Dec 11

ITUC Global Rights Index report

I just came across a recent post on Washington’s Blog discussing an ITUC report on workers rights. The stated purpose of the ITUC report is as follows:

The ITUC Global Rights Index ranks 139 countries against 97 internationally recognised indicators to assess where workers’ rights are best protected, in law and in practice.

Hmmm, call me suspicious.

First of all, why subtitle the report “The worlds worst countries for workers“? Why not just “World rankings for workers“? Do we have an agenda, perhaps? ITUC stands for International Trade Union Confederation. Maybe by some miracle a trade union organization managed to remain unbiased in a report that affects workers rights. Sure it did.

Who runs ITUC? Well, take a look at the bio on Joao Felicio. Wow, a good old fashioned Marxist.

Well, what matters is the report! The very first line of said report has this:

The guarantee of the free exercise of workers’ rights is also a guarantee of a more equal and a more prosperous society

I think there are a few economists in the world who would question whether a more equal society is a more prosperous society. But wait. What is meant here by “equal”? I doubt we are talking about equality of opportunity. But it’s interesting that leftist papers use the word “equality” all the time without specifying the meaning. What can we do but assume that the intent is one of equality of outcome? So, how can equality of outcome be achieved in a world where incomes overall are increasing but so is the wage gap? The only way to do that is with force: to take from some, by force, and give to others.

The next sentence in the paper is this:

When workers enjoy the freedom of a collective voice, can bargain for safe workplaces and fair wages and conditions and are free from discrimination then productivity and economic growth can flourish

I guess the first obvious question here is this: what is preventing workers from doing these things? Put another way: what is it that necessitates the need for government force in enabling a worker in these activities? Well, why don’t we take a look at another ITUC article on that subject. Well, that doesn’t till us much, except to hint that ITUC is looking to the government for solutions. Let’s take a look at this Upenn article instead, whose first sentence reads:

Indian Prime Minister Narendra Modi’s success in attracting investments to the state of Gujarat, where he was chief minister, was largely due to labor law reforms.


Wait, what?! I thought ITUC wanted to help workers? I guess by “help” ITUC means chase business out of countries, taking jobs with them. In that article, a trade union rep states:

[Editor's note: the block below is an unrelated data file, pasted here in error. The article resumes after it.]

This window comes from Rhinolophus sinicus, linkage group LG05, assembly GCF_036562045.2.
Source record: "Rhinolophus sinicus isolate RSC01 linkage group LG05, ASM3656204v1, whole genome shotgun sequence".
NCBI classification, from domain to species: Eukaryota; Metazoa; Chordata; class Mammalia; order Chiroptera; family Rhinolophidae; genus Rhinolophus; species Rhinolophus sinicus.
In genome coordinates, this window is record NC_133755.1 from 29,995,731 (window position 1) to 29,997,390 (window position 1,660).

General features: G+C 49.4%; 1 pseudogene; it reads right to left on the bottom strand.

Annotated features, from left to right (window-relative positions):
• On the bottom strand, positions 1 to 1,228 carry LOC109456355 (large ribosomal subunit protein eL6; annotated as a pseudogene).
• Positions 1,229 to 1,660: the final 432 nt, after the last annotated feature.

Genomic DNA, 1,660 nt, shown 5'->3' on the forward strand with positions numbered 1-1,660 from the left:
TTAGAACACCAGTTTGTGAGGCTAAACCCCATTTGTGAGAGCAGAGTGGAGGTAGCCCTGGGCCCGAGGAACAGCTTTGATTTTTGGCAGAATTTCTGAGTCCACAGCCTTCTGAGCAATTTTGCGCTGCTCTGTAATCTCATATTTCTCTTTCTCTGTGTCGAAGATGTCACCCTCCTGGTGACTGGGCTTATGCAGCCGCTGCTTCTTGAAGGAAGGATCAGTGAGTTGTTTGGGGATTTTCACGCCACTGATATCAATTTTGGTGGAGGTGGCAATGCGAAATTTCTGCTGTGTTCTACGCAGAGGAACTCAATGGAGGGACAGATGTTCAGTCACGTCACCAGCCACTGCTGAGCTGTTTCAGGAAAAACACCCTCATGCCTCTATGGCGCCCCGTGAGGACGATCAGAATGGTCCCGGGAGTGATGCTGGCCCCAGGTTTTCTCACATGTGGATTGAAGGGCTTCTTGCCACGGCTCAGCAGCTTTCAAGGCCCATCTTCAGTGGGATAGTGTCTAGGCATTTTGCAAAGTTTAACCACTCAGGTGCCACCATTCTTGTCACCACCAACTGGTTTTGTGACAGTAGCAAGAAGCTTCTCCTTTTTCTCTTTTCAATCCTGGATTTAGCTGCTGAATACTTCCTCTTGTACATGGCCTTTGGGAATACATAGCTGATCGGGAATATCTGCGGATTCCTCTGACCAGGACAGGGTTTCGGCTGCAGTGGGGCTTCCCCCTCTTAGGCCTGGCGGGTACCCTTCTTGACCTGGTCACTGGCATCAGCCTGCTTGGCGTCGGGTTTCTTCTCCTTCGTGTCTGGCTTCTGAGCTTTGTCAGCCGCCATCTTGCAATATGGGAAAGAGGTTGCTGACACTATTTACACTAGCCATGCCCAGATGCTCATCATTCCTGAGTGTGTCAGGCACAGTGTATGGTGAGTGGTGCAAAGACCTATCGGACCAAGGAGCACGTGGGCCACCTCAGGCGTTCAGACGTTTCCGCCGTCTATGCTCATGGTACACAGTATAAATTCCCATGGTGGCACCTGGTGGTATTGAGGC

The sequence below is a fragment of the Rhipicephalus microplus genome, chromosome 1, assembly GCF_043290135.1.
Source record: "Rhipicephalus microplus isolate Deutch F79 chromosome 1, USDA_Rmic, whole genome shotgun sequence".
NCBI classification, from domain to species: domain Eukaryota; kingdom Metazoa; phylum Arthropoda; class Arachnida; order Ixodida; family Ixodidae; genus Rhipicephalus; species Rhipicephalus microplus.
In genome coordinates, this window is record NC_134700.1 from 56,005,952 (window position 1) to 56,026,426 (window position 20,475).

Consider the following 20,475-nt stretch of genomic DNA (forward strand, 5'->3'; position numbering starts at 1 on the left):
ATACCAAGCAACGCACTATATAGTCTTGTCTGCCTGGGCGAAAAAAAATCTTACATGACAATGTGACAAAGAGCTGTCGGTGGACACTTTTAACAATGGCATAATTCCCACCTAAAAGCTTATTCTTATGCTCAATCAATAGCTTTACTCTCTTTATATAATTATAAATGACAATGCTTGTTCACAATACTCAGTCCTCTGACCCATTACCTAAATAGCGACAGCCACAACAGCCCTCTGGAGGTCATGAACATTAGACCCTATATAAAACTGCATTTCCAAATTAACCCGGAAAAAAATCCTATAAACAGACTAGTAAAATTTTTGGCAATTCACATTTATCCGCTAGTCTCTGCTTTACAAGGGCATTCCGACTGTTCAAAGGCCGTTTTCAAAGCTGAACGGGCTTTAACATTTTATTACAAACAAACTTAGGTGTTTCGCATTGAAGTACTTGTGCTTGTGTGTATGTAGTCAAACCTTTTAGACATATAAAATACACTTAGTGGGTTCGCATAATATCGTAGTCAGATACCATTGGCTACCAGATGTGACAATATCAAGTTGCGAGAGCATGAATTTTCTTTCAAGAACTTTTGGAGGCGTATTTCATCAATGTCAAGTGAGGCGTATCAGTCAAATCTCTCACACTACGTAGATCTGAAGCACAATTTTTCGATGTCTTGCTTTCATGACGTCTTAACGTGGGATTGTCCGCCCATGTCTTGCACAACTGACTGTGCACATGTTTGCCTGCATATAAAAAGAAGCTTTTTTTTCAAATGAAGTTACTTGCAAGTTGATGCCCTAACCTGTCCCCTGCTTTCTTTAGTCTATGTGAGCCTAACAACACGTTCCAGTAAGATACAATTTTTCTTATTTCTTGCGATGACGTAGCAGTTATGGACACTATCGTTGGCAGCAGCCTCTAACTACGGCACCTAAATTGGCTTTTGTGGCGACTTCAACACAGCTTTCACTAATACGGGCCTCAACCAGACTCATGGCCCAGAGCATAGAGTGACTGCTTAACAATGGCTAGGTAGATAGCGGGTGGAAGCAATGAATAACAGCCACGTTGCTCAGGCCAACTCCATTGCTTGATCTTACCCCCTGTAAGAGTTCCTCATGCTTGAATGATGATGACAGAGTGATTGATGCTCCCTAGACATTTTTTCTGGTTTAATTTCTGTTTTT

They will be without any protection and, given the current unemployment situation in the country, the workers will become slaves of the contractors and employers


Slaves you say. I don’t recall reading about how slaves voluntarily surrendered their labor in exchange for payment. Another statement from the ITUC document:

The methodology is grounded in standards of fundamental rights at work, in particular the right to freedom of association, the right to collective bargaining and the right to strike. These rights are based on international human rights law which we have spelled out in the form of 97 indicators.

Notice the wordsmithing here. ITUC states these are “fundamental human rights”. It is the “fundamental” right of one group (unions) to ask another group (government) to force at gunpoint a third group (business) to allow a fourth group (workers), to demand something that that business is unwilling to give them voluntarily. Where are the natural and fundamental rights of business here? No, we can’t have any this “voluntary negotiation” nonsense. Bring out the guns.

So let’s get to the meat of this report. Basically, the format, as near as I can tell, was this:

Input is taken from there sources:

  1. Analysis of national laws
  2. Reports from 325 union centers
  3. A survey

I assume #1 is more specifically “analysis of labor laws”. In other words, things like expecting to continue getting paid despite refusing to work, that is, until demands are met. But is this how reasonable people behave? When a person seeks employment and comes to an agreement, is this not a voluntary action? Are unhappy employees not free to leave and seek employment elsewhere?